Association of Chartered Certified Accountants
ACCA stands for ‘Association of Chartered Certified Accountants’, a global body of successful professionals in the finance and accounting field. The organization has over half a million members and students in 170 countries around the world, and it only continues to grow.
Professionals with an ACCA qualification are highly sought-after by employers because the certificate represents integrity, business acumen, and financial knowledge – all of which are valuable traits for any company. It is also recognized by the European Union and the United Nations, so this certificate can help you travel all over the world.
To join their ranks, you need to take a series of computer based exams which prove you have a deep understanding of the accounting sector. The thirteen papers cover a range of topics, from business ethics and the law to technical subjects like auditing and financial reporting. They are split into four main areas: Knowledge, Skills, Essentials, and Options.
You can also study other subjects alongside your ACCA certificate. Many institutions who offer ACCA also allow you to combine it with a BSc or MSc in a similar subject, giving you a dual qualification at the end of your studies.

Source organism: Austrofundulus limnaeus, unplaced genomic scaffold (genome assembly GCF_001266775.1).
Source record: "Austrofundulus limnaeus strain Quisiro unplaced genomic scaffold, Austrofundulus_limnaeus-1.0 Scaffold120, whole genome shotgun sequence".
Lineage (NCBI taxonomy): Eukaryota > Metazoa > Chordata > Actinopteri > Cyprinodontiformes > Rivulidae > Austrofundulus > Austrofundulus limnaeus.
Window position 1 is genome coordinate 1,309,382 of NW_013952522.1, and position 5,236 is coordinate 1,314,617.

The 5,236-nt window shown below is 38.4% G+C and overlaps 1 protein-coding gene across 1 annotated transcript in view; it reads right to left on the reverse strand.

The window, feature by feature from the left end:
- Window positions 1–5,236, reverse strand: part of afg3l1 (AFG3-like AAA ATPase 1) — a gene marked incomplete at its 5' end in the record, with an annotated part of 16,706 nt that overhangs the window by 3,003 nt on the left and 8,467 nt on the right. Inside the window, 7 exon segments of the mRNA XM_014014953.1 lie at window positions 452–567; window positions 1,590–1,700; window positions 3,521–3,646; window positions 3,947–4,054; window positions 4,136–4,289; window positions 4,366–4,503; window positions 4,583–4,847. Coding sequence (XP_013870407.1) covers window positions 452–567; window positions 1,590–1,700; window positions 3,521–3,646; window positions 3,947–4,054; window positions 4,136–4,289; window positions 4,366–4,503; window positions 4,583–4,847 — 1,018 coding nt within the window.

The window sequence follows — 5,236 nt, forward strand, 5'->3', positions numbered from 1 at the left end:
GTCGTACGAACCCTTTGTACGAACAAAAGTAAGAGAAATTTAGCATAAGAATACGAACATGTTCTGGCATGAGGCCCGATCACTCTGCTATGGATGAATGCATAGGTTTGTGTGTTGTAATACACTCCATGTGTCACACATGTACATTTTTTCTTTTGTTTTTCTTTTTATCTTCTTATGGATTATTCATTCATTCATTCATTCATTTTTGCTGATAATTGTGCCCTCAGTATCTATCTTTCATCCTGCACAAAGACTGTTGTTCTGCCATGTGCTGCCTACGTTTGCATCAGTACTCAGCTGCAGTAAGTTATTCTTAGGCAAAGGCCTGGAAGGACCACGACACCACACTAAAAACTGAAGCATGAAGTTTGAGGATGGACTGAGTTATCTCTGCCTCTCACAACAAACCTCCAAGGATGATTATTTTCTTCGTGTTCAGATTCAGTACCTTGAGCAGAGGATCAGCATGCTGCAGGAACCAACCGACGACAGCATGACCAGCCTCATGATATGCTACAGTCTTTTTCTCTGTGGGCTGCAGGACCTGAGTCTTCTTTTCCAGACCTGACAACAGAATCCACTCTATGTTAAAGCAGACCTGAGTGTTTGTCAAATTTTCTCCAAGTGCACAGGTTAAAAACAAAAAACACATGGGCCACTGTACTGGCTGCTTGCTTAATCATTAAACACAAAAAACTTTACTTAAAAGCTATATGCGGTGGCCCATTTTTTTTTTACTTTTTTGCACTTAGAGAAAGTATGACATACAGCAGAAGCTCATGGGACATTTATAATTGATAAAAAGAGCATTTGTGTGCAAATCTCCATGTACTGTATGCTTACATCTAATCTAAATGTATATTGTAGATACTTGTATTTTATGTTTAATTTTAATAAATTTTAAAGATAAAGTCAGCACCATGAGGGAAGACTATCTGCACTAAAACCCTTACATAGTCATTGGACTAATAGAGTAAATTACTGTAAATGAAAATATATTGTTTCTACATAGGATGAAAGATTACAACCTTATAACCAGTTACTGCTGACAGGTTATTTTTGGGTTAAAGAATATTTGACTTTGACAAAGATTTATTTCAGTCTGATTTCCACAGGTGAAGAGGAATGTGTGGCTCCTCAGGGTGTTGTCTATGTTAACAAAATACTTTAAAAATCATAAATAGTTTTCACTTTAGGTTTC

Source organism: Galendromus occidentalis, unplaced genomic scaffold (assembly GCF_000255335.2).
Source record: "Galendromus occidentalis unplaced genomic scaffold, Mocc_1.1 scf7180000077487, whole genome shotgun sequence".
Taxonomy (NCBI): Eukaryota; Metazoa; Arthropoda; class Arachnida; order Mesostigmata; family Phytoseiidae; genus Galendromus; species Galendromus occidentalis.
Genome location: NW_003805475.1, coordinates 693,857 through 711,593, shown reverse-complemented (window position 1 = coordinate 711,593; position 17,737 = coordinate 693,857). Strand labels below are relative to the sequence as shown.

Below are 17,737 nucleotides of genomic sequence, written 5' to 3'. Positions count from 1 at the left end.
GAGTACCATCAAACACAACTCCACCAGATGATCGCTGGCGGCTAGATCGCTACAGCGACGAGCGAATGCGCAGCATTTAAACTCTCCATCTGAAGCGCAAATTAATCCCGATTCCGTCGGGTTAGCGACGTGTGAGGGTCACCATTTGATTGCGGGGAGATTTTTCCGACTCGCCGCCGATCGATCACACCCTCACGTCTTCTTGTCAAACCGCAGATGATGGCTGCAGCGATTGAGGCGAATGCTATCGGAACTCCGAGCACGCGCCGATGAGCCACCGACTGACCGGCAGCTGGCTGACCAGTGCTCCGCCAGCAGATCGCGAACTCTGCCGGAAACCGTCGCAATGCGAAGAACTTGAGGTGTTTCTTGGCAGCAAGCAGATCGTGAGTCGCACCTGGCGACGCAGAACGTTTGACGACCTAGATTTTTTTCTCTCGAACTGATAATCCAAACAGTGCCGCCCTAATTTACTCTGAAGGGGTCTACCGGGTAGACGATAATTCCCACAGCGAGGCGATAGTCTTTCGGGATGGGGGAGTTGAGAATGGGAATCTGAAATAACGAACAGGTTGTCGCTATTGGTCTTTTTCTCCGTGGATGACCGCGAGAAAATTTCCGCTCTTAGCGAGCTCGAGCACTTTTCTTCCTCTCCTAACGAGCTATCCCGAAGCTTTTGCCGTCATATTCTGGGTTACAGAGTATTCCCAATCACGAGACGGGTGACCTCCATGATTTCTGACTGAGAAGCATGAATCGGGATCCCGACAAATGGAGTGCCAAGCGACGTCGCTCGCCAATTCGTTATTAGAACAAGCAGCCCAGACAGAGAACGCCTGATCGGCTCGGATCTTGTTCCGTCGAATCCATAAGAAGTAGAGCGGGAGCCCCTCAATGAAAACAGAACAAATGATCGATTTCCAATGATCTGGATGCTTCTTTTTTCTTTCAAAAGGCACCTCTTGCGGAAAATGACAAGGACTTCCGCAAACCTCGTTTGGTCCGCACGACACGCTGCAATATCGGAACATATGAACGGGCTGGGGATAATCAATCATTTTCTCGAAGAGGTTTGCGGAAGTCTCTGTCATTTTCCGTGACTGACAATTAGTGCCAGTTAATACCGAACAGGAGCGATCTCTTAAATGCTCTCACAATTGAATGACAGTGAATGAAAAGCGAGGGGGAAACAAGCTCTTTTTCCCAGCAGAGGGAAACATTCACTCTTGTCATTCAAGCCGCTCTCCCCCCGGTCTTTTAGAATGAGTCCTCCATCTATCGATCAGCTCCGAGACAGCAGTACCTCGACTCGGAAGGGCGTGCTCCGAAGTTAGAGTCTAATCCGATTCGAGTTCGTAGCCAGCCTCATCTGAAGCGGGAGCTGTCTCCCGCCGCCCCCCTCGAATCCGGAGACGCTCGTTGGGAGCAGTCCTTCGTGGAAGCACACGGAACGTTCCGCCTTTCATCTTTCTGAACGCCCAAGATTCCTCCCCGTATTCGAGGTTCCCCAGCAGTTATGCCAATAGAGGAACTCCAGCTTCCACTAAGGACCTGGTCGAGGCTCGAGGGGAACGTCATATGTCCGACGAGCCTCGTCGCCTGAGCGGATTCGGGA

The exams are known to be tricky and most people do it in under three years. With the right tutors and a focused mind, you can do it even quicker.
Once you’ve qualified, you’ll also gain a network of other accountancy professionals who can offer you support and advice throughout your studies and career, as well as forums and resources to help you progress.
An ACCA certificate is a fantastic asset to have on your Resume, and can open the door to a flourishing career in accountancy.
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The minimum entry qualification to start ACCA is if you are after G.C.E O/Ls or G.C.E A/Ls, then you can start from stage 1. Your age should be more than 16 years to study ACCA. If you have already completed another qualification, then you are eligible to get exemptions.